The name Lydian refers to the ancient kingdom of Lydia in Anatolia. In Greek music theory, there was a Lydian scale or "octave species" extending from parhypate hypaton to trite diezeugmenon, equivalent in the diatonic genus to the medieval and modern Ionian mode, i.e., the modern major scale: C D E F | G A B C (Barbera 1984, 233, 240). In the chromatic and enharmonic genera, the Lydian scale was equivalent to C D E F G A B C, and C Chalf sharp Ehalf sharp F Fhalf sharp Ahalf sharp Bhalf sharp C, respectively (Barker 1984–89, 2:15), where "half sharp" signifies raising the pitch by approximately a quarter tone.

The eight Gregorian modes: f indicates 'final'

Medieval Lydian mode

In the Middle Ages and Renaissance, this mode was described in two ways. The first way is the diatonic octave species from F up to F an octave above, divided at C to produce two segments: F–G–A–B–C and C–D–E–F. The second is as a mode with a final on F and an ambitus extending to F an octave higher and in which the note C was regarded as having an important melodic function. Many theorists of the period observed that B is used more typically than B in compositions in Lydian mode (Powers 2001).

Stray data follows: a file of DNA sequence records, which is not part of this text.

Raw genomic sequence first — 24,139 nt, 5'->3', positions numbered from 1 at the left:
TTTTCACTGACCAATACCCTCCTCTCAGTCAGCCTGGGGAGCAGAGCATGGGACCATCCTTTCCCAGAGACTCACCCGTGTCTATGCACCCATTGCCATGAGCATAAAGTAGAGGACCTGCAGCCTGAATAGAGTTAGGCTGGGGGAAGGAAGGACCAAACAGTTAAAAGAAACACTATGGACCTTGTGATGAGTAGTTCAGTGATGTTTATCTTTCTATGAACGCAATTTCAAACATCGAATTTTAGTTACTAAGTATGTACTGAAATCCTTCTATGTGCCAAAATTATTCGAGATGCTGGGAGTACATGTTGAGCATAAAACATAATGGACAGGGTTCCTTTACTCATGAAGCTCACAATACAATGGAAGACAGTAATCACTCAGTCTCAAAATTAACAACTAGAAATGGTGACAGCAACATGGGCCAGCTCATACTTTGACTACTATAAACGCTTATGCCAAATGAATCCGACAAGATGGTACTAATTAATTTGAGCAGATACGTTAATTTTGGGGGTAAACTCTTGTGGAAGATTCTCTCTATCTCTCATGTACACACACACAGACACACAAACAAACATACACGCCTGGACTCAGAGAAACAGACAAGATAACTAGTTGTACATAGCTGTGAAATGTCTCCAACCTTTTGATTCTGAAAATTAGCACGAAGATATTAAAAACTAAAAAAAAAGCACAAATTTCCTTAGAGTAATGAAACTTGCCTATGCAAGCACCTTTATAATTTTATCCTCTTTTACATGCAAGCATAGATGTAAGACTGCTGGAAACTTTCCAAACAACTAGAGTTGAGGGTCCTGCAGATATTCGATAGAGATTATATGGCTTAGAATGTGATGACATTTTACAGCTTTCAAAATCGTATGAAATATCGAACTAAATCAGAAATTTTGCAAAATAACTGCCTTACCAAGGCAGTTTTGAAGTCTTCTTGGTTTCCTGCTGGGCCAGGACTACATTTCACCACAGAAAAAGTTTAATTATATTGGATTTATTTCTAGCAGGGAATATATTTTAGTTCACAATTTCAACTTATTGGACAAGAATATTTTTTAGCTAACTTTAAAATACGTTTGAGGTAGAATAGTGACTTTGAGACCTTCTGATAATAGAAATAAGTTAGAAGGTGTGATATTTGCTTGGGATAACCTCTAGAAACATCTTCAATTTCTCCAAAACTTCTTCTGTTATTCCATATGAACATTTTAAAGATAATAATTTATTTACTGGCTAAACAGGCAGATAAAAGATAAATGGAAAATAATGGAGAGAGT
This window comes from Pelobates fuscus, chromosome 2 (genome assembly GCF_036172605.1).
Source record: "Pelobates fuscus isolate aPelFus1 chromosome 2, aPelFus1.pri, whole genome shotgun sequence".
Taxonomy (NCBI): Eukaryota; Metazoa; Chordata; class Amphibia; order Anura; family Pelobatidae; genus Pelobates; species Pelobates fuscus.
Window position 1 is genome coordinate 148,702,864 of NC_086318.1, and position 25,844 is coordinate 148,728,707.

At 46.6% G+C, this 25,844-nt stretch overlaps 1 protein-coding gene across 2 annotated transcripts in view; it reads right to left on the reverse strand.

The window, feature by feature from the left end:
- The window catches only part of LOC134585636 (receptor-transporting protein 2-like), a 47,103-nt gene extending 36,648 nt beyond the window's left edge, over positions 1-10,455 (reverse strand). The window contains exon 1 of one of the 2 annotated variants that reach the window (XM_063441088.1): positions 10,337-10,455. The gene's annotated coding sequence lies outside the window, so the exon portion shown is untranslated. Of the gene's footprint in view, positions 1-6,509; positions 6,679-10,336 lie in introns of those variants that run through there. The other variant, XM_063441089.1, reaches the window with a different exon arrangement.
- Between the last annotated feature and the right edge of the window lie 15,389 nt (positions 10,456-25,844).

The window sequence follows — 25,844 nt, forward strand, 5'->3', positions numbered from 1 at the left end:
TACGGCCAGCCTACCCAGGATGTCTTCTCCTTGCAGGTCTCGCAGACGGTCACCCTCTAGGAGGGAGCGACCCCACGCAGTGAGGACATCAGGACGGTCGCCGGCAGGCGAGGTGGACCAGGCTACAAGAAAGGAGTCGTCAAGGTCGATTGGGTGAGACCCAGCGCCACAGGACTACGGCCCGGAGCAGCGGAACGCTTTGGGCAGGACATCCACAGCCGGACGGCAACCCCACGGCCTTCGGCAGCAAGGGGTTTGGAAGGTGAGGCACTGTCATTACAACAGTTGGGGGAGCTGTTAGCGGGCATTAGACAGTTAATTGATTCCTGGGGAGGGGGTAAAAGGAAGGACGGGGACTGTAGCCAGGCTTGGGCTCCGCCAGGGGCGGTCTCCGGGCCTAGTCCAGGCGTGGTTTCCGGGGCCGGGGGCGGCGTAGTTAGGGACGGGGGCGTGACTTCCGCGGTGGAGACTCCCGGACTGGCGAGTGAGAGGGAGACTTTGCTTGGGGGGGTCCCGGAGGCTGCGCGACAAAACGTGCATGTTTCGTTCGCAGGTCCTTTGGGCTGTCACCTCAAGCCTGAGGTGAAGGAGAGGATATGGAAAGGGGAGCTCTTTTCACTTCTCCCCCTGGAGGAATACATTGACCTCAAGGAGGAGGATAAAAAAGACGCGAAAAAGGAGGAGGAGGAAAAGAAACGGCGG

Modern Lydian mode

Modern Lydian scale on F About this sound Play  .

The Lydian scale can be described as a major scale with the fourth scale degree raised a semitone, e.g., a C-major scale with an F rather than F.

Triads within Lydian mode

In Lydian mode, the tonic, dominant, and supertonic triads are all major. The subdominant is diminished. The triads built on the remaining three scale degrees are minor.